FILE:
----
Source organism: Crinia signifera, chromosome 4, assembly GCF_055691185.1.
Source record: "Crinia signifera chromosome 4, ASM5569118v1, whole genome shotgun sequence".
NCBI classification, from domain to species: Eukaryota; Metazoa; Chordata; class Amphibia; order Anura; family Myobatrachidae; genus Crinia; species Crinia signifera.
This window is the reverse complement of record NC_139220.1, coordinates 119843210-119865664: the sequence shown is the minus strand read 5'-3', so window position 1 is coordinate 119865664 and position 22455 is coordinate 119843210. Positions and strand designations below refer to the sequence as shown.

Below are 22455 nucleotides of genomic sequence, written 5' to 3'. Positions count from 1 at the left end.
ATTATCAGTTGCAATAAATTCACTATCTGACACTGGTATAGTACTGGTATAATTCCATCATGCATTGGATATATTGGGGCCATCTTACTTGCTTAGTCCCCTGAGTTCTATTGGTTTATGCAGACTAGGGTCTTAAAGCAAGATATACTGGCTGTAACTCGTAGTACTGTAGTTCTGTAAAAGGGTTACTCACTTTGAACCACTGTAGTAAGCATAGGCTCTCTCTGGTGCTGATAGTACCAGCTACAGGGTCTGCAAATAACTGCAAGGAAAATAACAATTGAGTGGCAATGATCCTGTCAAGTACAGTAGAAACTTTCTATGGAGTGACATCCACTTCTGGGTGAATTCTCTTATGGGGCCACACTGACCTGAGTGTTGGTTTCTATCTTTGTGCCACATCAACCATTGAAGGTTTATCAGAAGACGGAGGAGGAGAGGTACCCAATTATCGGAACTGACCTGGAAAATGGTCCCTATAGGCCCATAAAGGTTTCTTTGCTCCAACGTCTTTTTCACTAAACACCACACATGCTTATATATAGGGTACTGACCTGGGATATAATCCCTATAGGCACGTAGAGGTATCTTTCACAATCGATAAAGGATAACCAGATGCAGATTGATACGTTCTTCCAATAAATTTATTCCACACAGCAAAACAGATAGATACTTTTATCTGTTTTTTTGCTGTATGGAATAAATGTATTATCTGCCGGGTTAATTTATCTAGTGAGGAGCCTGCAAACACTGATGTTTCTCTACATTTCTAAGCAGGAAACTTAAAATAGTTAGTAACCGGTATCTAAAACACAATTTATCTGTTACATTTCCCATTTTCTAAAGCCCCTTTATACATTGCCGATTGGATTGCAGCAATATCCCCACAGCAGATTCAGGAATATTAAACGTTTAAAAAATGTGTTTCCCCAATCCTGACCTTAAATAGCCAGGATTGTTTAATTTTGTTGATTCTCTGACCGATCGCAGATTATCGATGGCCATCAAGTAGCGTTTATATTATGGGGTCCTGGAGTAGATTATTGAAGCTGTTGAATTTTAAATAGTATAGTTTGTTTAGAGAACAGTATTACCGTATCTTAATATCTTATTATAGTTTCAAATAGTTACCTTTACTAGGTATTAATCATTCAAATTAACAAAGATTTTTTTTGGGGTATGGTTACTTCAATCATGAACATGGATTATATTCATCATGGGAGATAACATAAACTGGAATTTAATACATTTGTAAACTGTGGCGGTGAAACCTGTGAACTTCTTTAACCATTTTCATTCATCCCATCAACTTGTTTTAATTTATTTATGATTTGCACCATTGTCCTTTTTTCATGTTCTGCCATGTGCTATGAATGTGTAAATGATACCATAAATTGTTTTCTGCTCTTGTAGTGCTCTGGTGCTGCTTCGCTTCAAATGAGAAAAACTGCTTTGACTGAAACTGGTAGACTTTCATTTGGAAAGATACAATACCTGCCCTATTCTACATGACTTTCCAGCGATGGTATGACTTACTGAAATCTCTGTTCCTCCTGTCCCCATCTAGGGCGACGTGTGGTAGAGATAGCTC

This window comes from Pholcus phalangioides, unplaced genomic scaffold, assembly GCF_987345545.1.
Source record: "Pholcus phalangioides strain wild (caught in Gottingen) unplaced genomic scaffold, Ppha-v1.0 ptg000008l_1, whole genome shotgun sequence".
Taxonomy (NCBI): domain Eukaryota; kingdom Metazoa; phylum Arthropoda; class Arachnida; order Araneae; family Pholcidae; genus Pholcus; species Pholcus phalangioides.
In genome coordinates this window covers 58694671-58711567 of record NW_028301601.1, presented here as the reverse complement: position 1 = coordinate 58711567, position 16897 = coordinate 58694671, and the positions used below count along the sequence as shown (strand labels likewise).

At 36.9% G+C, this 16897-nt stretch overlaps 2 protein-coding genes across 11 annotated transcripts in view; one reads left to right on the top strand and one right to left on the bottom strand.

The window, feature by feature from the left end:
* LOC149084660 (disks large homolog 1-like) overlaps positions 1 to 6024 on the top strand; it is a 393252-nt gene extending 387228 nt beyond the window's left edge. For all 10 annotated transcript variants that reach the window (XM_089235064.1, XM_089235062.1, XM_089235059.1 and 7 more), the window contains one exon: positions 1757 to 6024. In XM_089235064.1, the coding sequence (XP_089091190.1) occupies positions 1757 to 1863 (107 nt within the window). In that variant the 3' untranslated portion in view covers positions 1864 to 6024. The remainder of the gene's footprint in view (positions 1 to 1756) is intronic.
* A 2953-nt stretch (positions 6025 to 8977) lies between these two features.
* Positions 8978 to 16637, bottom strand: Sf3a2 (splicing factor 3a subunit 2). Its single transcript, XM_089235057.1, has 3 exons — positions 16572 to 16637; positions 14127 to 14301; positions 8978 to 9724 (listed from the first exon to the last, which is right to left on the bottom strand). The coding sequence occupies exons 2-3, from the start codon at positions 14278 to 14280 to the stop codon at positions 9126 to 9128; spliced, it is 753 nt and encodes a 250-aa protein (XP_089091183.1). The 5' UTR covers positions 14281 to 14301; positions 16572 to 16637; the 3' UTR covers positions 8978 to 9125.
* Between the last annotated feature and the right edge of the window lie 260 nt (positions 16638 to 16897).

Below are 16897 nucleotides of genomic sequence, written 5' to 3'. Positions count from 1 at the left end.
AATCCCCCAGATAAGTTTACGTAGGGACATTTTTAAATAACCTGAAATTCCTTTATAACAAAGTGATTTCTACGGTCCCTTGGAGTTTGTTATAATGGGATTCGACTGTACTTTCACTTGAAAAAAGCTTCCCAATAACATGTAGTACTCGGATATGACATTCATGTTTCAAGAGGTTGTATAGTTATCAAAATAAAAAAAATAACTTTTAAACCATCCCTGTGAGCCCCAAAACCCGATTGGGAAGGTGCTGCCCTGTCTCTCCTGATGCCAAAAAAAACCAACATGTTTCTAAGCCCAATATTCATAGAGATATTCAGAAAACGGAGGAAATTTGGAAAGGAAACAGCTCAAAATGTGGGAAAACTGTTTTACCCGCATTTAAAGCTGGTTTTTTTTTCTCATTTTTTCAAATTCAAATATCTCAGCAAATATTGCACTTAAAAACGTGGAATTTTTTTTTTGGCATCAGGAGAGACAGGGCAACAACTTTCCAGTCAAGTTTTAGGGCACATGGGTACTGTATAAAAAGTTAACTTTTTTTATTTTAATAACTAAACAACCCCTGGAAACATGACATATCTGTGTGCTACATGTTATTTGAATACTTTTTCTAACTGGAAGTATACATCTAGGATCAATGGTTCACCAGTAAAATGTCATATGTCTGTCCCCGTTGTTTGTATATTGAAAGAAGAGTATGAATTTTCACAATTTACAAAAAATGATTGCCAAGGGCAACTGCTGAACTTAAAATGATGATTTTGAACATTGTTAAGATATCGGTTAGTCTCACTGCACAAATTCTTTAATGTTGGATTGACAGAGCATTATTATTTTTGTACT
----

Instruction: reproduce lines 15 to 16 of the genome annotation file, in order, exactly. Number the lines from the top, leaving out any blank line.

* Positions 8978 to 16637, bottom strand: Sf3a2 (splicing factor 3a subunit 2). Its single transcript, XM_089235057.1, has 3 exons — positions 16572 to 16637; positions 14127 to 14301; positions 8978 to 9724 (listed from the first exon to the last, which is right to left on the bottom strand). The coding sequence occupies exons 2-3, from the start codon at positions 14278 to 14280 to the stop codon at positions 9126 to 9128; spliced, it is 753 nt and encodes a 250-aa protein (XP_089091183.1). The 5' UTR covers positions 14281 to 14301; positions 16572 to 16637; the 3' UTR covers positions 8978 to 9125.
* Between the last annotated feature and the right edge of the window lie 260 nt (positions 16638 to 16897).